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Jay, I am sure that can be arranged.
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Old 01-18-2019, 03:23 PM
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As always, great documentation!

One question about cc'ing - what liquid do you use? If using water do you add anything to it to lower the surface tension to make the burette reading more accurate?

Another question - are Goetze rings standard with the JE pistons or was that an individual choice you've made? I have JE pistons (98mm) from my motor, they are in good condition but plan to file/fit new rings. Haven't even started down that rabbit hole yet - never had to chose a ring for nikasil but presume they need to be a chrome faced ring?
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Last edited by Jonny042; 01-19-2019 at 06:51 AM..
Old 01-19-2019, 05:35 AM
  Pelican Parts Catalog | Tech Articles | Promos & Specials    Reply With Quote #430 (permalink)
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Jonny, I use a mixture of water and 30-40% isopropyl (rubbing) alcohol. Yes, the alcohol is to cut the surface tension.

The Goetze rings were spec'd by the PO when the pistons were ordered. I think JE uses rings that are very similar to Total Seal. I have used Total seal before with good results. I could be wrong.

These JE are also spec'd with radius wrist pin clips rather than their usual spiral lock. Thank Goodness!
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Old 01-19-2019, 09:26 AM
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In the last installment I was working on the engine.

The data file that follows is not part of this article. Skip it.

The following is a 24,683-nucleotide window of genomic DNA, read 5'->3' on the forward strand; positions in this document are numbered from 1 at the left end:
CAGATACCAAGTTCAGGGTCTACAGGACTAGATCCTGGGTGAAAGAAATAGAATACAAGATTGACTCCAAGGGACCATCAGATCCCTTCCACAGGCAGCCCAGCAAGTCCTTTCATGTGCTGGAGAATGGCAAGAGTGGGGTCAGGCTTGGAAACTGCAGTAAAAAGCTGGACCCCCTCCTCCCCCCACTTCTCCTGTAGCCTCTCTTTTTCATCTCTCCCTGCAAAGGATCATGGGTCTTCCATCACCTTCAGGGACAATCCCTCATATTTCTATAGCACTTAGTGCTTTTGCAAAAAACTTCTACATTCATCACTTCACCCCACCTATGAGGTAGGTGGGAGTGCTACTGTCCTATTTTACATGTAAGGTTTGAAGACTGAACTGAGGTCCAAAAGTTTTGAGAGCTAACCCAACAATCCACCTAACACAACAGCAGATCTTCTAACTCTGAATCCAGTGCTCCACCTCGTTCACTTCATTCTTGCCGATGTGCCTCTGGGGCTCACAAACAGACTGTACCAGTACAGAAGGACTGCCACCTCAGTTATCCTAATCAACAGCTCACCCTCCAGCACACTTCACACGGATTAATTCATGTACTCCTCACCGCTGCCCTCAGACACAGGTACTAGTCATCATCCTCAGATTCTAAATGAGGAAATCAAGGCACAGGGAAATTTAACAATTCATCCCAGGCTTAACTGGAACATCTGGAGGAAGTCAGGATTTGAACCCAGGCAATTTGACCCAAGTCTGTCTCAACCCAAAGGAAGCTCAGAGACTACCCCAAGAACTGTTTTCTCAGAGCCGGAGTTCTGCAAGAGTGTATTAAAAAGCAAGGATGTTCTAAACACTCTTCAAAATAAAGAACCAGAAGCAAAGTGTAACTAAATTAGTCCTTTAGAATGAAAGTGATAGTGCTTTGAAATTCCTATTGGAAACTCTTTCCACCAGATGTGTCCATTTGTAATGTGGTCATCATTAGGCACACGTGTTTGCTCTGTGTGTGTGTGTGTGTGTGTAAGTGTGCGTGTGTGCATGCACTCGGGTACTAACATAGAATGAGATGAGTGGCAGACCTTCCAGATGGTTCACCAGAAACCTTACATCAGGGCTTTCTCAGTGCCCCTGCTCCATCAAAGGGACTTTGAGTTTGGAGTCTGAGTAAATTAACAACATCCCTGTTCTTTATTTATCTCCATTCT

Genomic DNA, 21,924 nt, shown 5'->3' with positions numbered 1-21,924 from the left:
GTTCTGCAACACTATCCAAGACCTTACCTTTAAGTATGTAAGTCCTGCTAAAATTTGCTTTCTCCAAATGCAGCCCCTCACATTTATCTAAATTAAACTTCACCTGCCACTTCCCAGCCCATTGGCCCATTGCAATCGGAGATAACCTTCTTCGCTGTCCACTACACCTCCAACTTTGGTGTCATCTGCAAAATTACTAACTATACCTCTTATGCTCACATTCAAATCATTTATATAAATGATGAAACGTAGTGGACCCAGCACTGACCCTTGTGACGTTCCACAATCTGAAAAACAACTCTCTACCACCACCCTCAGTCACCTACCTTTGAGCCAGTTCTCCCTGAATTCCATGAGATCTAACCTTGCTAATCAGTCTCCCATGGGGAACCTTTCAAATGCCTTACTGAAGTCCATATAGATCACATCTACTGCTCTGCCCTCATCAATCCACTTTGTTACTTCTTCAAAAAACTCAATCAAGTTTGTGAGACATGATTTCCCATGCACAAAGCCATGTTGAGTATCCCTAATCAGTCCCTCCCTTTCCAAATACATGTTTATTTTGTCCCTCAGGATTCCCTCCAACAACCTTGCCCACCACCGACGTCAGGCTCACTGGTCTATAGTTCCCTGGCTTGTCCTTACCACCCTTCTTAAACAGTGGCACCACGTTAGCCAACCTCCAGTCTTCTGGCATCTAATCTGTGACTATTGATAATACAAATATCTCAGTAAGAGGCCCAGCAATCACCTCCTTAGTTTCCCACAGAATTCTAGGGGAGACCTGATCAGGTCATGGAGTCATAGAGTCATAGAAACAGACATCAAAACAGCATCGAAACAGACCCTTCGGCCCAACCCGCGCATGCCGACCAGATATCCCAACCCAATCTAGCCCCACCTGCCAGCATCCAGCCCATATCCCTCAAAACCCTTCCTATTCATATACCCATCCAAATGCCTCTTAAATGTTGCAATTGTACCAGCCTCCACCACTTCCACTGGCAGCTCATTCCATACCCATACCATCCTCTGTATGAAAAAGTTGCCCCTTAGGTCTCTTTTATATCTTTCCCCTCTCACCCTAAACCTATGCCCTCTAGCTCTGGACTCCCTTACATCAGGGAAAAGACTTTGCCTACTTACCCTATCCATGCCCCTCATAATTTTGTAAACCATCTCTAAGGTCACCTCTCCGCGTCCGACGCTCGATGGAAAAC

My heads came back from the machine shop. Craig Garrett (G2 Racing - Cgarr on the board) does an amazing job at a reasonable price. The usual stuff was done. Valve guides, seats, resurface, twin plug, etc. I also had the CIS ports welded up and the intake drilled for MFI ports.



The heads were then ported to clean up the casting around the valve guide and to remove casting flaws through the intake and exhaust tracts. They were opened up slightly to match the cam spec, peak HP rpm and overall gas flow rate (velocity). I have my favorite target numbers. Let's just say I usually favor smaller ports even if it slightly limits peak HP. The area under the curve is where its at.

Eventually the longblock was finished. Cams are timed. Just waiting on a few ancillaries to button it all up.




Since the longblock was finished I have to move quickly to start dressing the engine. I have opened up the throttle body and stack diameters to match my heads. They are tapered from top to bottom to help optimize flow and feed the Horsepower beast.

Along the way I have been test fitting the intake, fan and shroud. So far, so good.



And yes... Its a totally stock 72T engine. That's my story and I am sticking to it...



Under the car I have finalized my brake setup. 930 brakes front and rear. All new brake lines from the MC to calipers have been installed. Can't have enough brakes.





I also spent some time and refinished my cookie cutter wheels. This is a media blasted finish with satin clear coating. I thought this was well matched to the car.




However, in case anyone want to know... Cookie cutters will not clear 930 brakes unless you use at least 12mm of spacers. The internal support rib on the backside of the spokes hits the caliper. And it doesn't hit the fins. It hits the caliper half bolt. No shaving possible here. So... I had to get some different wheels. A local friend gave me a great price on some 15x7 Fuchs. The forged wheels have a flat backside of the spoke and clear with no issues. I knew this but didn't want to spring for new wheels at this time. Oh well. The paint is mostly stripped for the first step in the refinish process.